Since the electrons in the lobes have likely received the last acceleration in the corresponding hot-spot, we fit their spectra with a single-injection model with the $\alpha_{\rm inj}$ derived for the hot-spot.

We try to fit the spectra with both the JP and KP models. The JP model assumes that the pitch angle $\theta_{\rm p}$ between the electron velocity and the magnetic field direction is continuously re-isotropized, making the electrons age in the same way. In the KP model, the pitch angles of the electrons populations are constant, making electron populations with different $\theta_{\rm p}$ age in different ways.

Although both models provide similar fits to our spectra, the fits with the JP model have smaller reduced $\chi^{2}$ than the KP.

In B0147+400, we studied the break frequency across the Northern lobe (labeled NL). Using the injection spectral index of $\alpha_{\rm inj}
= 0.65$ as derived for the northern hot-spot, we find a minimum break frequency $\nu_{\rm br} = 14$ GHz.

In the case of B0840+424, we fitted the spectra across the Southern lobe (labeled SL) with a JP model with $\alpha_{\rm inj}$ of 0.50, obtaining the lowest break frequency of 7.4 GHz.

For both sources, we have considered different regions across the lobe, and the final choice was made on the best compromise between the largest distance from the hot-spot and the need for significant emission at the highest frequencies.

4.3 The cores

In both B0147+400 and B0840+400 the core, labeled C in Fig. 1, has been definitely identified by means of the inverted spectrum displayed ( $\alpha \sim -0.5$ and -0.03 for B0147+400 and B0840+424, respectively; Orienti et al. 2004).

These compact components are better visible in the full resolution images at the highest observing frequency. Indeed, in the X band they account for almost 10% of the total flux density of the whole source.

Neither core shows any significant flux density variability in the X band in our data.

Table 2: Source ages. Column 1: the source name; Col. 2: the redshift; Col. 3: the total linear size; Col. 4: the equipartition magnetic field, computed assuming the source parameters from Orienti et al. (2004); Col. 5: the radiative age, computed using Eq. (1) and the lowest break frequency as described in Sect. 4.2; Col. 6: the projected linear size, in pc, between the region considered to derive radiative age and the location of the corresponding hot-spot; Col. 7: the projected distance, in pc, between the core component and the faintest hot-spot; Col. 8: the mean advance speed of the faintest hot-spot; Col. 9: the source age; Col. 10: the projected distance between the core and the brightest hot-spot; Col. 11: the mean advance speed of the brightest hot-spot.

4.4 Radiative ages and the nature of CSOs sources

From Eq. (1), it is clear that the synchrotron age is strictly related to the break frequency $\nu_{\rm br}$, which can be derived from the fits to the observed radio spectrum, and the magnetic field. Direct measurements of the magnetic field are very difficult, often impossible to carry out. Ideally, it can be measured from the turnover frequency and component sizes, if both are known, but the uncertainties remain quite large. Alternatively, we can measure it by comparing synchrotron and inverse Compton losses, but X-ray observations of small and young radio sources have not provided strong constraints so far.

In this paper, the magnetic field of the source components has been computed assuming minimum energy and equipartition conditions, and using standard formulae (Pacholczyk 1970). Furthermore, proton and electron energies have been assumed to be equal, with a filling factor of unity (i.e. the source volume is fully and homogeneously filled by relativistic plasma); an ellipsoidal geometry and an average optically thin spectral index of 0.7 have been adopted. The observational parameters involved, such as the flux density and the projected linear size of the source components, are from Orienti et al. (2004).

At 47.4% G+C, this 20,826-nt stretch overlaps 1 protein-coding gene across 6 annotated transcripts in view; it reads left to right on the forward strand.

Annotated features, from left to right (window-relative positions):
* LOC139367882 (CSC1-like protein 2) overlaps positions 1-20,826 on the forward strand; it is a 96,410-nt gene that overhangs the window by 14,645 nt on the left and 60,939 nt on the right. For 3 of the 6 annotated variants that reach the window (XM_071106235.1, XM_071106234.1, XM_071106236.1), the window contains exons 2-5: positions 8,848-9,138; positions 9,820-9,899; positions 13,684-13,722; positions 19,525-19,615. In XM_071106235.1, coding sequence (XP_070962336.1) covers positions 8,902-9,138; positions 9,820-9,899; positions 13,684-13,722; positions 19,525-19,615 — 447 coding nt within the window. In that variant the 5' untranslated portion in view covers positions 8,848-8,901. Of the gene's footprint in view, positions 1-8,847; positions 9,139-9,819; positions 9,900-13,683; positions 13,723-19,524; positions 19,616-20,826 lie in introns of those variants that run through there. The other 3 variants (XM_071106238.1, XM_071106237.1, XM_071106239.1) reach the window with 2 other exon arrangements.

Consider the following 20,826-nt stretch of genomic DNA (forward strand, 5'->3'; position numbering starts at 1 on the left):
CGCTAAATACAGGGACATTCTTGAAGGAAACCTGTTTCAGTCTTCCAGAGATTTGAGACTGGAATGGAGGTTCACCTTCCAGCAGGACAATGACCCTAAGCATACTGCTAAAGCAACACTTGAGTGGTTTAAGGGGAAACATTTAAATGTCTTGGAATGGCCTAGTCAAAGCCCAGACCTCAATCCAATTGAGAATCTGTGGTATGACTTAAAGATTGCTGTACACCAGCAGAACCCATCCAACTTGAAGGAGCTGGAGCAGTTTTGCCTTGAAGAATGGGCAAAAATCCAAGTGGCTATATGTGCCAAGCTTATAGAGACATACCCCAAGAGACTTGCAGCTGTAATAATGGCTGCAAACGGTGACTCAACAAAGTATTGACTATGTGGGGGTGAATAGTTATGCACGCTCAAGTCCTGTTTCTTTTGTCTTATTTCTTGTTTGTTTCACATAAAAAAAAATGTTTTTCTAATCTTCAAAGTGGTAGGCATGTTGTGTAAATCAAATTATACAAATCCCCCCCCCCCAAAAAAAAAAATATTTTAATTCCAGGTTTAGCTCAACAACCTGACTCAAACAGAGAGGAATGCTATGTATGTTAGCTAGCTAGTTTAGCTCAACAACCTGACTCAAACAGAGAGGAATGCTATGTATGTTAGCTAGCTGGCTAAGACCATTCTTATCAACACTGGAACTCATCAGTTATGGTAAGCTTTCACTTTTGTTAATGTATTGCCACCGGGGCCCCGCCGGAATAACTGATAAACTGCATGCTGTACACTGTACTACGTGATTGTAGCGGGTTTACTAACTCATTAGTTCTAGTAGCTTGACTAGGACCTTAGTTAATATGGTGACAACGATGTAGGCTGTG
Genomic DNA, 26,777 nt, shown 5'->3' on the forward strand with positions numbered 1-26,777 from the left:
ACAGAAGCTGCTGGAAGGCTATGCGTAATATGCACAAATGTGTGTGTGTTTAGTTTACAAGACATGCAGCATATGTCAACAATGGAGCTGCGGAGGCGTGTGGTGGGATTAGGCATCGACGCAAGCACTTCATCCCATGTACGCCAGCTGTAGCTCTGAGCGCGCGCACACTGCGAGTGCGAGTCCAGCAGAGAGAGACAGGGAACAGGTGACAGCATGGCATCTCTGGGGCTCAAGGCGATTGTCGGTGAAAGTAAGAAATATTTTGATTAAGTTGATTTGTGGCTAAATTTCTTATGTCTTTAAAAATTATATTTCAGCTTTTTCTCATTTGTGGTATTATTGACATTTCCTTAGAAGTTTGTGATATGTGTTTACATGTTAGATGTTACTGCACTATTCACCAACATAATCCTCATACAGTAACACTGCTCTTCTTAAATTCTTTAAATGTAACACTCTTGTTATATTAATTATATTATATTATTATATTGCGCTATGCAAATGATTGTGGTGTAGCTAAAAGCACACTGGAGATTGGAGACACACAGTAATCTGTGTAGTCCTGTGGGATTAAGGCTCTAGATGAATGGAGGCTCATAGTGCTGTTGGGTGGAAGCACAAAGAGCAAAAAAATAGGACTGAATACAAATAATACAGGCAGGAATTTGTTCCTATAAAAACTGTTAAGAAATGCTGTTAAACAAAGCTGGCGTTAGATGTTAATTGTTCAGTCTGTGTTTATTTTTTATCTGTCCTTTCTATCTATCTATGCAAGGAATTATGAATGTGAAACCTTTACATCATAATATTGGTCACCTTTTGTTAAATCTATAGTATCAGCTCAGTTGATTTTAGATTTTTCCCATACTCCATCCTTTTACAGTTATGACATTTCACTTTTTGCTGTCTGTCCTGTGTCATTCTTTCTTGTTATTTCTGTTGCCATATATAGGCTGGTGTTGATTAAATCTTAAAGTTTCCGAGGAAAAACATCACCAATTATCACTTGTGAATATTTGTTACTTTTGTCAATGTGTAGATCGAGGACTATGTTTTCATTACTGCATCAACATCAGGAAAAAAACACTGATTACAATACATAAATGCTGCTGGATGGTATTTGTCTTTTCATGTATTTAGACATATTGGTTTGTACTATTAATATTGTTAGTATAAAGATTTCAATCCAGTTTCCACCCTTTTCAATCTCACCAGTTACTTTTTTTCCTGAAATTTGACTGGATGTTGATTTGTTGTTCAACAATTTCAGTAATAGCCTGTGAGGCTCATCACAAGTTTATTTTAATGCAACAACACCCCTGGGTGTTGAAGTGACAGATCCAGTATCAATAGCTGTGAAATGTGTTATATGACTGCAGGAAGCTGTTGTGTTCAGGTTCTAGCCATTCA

We also point out that the magnetic field of CSS sources is of a few orders of magnitude higher than that "equivalent'' to the Cosmic Microwave Background radiation photons. Inverse Compton losses are, therefore, neglected, the synchrotron being the main cooling mechanism.

Furthermore, even adiabatic losses are negligible, since the energy spent due to the adiabatic expansion is three orders of magnitude smaller than the synchrotron emission.

Unfortunately, both sources lack spectroscopic redshifts. The source B0147+400 has no optical identification, while B0840+400 can be identified with a galaxy in the Sloan Digital Sky Survey (SDSS). With the magnitudes provided by the SDSS for the source B0840+424, we made use of the HyperZ code (Bolzonella et al. 2000) to infer the photometric redshift. We obtained a photometric redshift of 0.35, with a probability of 83%.

Since most of the intrinsic physical parameters, such as the magnetic field ( $B_{\rm eq}$) and the linear size (LS), critically depend on the redshift, for each source we provide a set of values considering a few cases in which z is in the range of 0.2-1.0 (Table 2). The radiative ages found in this way are in the range of 103-104 years. However, as previously mentioned, this should not be considered as the source age. Models of source evolution predict that relativistic electrons are deposited in the region of last acceleration, where they age, while the hot-spot continues through the interstellar medium. Therefore, the electrons considered for the previous computation have no memory of the original injection by the core, since they have already been re-accelerated by the hot-spot. The radiative ages derived give us an indication of the time elapsed since the last acceleration in the hot-spot.